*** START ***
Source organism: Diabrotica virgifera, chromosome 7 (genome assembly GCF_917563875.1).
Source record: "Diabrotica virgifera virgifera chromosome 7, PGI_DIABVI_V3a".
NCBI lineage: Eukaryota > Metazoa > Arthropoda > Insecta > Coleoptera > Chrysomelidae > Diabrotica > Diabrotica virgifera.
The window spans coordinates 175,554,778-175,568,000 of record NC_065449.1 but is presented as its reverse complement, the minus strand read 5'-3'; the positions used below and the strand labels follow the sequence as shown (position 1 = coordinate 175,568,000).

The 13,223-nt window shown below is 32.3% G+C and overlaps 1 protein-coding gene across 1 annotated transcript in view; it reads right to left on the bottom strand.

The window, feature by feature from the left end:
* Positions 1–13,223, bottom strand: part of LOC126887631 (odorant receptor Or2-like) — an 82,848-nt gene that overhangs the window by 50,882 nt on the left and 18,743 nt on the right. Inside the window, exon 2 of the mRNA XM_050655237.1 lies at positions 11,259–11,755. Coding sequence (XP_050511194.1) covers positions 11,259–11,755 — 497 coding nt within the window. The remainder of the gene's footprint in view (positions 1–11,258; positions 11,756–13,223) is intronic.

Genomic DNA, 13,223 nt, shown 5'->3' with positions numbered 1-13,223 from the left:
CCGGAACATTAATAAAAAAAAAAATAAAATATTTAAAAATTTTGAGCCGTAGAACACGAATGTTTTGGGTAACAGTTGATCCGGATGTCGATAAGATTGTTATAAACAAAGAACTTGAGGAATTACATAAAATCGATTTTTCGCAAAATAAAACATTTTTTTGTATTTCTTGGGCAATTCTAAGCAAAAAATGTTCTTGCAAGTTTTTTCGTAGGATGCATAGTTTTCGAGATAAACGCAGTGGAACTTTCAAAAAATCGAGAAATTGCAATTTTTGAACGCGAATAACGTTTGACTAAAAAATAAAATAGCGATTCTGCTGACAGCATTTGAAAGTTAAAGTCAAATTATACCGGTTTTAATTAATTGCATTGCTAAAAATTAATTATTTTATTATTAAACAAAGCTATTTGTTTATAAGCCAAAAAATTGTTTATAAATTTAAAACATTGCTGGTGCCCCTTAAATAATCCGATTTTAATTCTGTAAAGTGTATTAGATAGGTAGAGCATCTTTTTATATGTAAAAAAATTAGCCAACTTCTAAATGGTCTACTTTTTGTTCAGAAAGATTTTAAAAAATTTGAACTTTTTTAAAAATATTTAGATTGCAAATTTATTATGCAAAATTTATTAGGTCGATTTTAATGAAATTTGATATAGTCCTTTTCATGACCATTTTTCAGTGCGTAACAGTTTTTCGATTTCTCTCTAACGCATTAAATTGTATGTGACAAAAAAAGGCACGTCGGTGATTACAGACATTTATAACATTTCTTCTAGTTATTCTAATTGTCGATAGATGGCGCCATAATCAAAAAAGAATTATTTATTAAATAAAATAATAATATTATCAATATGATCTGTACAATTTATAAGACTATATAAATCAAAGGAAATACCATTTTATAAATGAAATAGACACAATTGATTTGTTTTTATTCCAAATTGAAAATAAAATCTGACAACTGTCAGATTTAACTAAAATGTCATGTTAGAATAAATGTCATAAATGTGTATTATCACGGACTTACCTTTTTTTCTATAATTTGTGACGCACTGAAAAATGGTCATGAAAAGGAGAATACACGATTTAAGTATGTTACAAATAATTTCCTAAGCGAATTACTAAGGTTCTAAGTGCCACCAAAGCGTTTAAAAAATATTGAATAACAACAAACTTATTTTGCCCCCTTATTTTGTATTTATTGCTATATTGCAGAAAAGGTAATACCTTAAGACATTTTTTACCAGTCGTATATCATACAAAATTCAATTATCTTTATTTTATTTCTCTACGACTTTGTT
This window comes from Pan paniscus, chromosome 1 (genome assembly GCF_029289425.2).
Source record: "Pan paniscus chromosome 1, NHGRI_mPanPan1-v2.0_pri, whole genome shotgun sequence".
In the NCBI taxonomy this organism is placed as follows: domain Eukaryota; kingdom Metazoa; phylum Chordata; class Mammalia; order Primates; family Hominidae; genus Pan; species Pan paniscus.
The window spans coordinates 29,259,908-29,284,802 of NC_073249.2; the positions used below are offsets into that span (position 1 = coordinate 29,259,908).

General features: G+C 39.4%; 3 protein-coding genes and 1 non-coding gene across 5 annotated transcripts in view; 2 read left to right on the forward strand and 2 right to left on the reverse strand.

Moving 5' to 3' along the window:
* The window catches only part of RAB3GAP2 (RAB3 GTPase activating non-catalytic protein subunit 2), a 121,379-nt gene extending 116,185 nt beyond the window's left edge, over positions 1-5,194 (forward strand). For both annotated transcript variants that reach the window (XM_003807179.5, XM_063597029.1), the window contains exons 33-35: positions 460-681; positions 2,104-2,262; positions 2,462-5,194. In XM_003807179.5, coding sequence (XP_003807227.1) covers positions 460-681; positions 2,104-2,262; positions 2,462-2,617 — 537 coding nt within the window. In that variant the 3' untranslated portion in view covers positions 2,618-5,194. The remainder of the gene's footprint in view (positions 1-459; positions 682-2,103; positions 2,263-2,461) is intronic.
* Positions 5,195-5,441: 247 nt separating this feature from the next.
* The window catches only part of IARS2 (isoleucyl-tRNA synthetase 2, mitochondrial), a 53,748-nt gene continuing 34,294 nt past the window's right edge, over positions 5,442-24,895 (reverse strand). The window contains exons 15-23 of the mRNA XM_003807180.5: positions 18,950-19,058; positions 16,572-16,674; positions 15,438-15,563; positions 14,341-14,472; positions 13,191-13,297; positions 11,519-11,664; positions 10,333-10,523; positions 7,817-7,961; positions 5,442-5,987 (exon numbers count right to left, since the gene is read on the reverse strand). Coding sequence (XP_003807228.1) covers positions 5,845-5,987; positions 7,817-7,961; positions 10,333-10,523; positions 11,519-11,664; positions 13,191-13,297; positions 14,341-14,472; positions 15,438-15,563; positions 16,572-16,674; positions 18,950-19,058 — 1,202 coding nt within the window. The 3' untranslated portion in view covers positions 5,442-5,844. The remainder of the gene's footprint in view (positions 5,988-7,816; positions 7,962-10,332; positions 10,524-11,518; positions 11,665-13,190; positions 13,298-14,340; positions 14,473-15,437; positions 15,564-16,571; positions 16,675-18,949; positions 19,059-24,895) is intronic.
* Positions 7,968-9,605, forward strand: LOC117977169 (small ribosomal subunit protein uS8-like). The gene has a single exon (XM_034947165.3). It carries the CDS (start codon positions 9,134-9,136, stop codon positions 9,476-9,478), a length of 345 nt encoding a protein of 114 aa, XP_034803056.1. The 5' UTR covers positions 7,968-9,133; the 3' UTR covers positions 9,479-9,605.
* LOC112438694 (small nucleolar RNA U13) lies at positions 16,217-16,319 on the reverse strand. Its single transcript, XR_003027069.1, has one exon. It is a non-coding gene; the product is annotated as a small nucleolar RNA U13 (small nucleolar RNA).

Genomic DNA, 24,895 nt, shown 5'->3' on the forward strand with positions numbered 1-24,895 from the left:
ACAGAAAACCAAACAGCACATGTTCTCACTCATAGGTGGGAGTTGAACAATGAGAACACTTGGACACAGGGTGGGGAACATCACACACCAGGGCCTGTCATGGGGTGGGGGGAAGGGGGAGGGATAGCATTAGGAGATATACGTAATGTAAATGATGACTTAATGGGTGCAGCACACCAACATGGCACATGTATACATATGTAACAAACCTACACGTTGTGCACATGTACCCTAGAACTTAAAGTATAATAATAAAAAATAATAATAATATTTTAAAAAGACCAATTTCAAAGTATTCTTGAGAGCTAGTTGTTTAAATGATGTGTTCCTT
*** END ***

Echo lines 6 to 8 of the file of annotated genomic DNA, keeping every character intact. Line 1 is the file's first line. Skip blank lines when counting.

The window, feature by feature from the left end:
* Positions 1–13,223, bottom strand: part of LOC126887631 (odorant receptor Or2-like) — an 82,848-nt gene that overhangs the window by 50,882 nt on the left and 18,743 nt on the right. Inside the window, exon 2 of the mRNA XM_050655237.1 lies at positions 11,259–11,755. Coding sequence (XP_050511194.1) covers positions 11,259–11,755 — 497 coding nt within the window. The remainder of the gene's footprint in view (positions 1–11,258; positions 11,756–13,223) is intronic.

Genomic DNA, 13,223 nt, shown 5'->3' with positions numbered 1-13,223 from the left: